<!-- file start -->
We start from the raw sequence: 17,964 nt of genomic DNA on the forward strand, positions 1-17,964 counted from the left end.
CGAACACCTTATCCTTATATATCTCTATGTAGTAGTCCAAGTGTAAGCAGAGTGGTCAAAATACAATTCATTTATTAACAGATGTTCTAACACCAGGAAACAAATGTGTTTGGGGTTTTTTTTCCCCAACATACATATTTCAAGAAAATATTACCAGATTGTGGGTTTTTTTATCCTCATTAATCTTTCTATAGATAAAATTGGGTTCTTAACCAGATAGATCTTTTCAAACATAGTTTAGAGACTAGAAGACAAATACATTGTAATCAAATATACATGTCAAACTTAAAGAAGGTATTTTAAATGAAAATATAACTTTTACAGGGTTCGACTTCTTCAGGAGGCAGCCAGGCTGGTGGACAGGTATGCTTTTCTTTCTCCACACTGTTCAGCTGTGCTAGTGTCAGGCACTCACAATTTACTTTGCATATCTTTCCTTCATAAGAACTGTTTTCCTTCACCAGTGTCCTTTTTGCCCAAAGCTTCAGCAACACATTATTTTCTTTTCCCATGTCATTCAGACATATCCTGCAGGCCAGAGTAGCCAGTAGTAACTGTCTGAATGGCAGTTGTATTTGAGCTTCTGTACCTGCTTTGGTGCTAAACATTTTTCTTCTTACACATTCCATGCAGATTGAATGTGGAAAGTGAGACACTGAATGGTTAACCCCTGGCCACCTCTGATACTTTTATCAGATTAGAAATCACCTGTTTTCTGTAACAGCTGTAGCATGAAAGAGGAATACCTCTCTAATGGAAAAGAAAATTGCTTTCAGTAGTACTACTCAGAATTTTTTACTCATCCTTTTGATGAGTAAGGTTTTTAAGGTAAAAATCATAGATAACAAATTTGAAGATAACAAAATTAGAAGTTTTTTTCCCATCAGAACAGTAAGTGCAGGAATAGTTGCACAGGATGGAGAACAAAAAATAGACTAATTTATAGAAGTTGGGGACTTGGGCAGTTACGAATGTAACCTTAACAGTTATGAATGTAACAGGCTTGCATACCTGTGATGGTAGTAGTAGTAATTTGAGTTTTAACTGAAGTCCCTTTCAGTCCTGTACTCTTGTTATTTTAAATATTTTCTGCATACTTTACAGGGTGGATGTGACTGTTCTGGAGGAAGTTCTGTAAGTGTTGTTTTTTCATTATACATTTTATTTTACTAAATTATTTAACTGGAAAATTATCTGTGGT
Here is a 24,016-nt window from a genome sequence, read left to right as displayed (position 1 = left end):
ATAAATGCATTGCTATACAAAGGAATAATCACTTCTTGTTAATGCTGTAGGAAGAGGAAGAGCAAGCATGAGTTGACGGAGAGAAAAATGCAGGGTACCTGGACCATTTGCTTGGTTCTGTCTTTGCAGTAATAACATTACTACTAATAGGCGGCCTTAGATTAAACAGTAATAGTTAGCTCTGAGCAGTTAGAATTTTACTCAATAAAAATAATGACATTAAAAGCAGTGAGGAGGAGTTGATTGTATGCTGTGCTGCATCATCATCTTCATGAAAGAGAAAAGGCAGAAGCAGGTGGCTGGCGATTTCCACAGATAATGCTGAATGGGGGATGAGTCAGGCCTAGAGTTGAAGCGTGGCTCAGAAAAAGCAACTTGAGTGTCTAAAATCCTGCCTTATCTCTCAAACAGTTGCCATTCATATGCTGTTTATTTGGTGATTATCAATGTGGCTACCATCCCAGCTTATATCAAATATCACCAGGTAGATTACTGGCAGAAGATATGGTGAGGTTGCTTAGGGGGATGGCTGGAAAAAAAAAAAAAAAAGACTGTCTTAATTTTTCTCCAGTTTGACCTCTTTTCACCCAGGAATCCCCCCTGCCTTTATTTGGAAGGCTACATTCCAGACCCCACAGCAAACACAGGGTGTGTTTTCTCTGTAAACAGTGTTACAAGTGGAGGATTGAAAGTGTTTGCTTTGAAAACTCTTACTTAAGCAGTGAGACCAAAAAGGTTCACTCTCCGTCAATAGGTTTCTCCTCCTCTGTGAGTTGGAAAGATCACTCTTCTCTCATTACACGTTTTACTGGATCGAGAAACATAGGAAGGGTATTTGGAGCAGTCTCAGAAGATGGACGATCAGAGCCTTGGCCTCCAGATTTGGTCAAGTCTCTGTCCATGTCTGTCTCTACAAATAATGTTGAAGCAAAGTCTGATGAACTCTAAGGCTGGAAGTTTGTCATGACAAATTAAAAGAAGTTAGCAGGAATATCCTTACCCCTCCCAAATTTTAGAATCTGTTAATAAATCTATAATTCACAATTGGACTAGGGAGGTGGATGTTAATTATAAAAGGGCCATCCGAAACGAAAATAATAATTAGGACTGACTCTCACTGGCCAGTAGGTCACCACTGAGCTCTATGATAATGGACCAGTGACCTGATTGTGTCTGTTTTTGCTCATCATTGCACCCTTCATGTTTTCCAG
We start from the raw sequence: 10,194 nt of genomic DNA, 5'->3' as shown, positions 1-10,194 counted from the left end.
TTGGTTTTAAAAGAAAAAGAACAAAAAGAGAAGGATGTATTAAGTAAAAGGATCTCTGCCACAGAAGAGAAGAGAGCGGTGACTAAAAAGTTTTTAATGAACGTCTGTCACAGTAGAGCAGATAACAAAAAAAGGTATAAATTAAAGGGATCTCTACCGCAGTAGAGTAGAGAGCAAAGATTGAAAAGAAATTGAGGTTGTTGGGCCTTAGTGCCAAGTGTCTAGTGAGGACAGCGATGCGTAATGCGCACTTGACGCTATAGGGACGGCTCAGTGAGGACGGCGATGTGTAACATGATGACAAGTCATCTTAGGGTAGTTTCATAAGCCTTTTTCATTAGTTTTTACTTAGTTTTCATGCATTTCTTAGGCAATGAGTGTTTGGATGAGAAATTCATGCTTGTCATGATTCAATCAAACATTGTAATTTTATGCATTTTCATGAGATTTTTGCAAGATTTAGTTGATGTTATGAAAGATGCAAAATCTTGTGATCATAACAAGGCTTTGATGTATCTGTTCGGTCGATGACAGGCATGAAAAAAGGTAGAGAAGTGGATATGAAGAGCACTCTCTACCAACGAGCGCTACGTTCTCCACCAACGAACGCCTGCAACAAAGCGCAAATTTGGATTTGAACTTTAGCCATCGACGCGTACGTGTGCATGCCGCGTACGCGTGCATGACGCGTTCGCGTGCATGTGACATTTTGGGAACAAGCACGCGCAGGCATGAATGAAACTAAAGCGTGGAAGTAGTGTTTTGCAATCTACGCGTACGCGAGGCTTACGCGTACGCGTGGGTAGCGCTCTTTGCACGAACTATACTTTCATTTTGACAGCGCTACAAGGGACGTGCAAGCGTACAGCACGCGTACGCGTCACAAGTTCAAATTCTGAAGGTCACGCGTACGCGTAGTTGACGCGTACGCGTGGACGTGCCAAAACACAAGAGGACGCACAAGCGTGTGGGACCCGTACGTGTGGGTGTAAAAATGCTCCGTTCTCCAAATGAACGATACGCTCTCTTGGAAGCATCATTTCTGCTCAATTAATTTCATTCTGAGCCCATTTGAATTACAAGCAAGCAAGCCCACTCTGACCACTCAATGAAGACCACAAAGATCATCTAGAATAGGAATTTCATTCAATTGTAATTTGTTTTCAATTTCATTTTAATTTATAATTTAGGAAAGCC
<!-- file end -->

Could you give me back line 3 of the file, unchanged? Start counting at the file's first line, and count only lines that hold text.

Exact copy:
Here is a 24,016-nt window from a genome sequence, read left to right as displayed (position 1 = left end):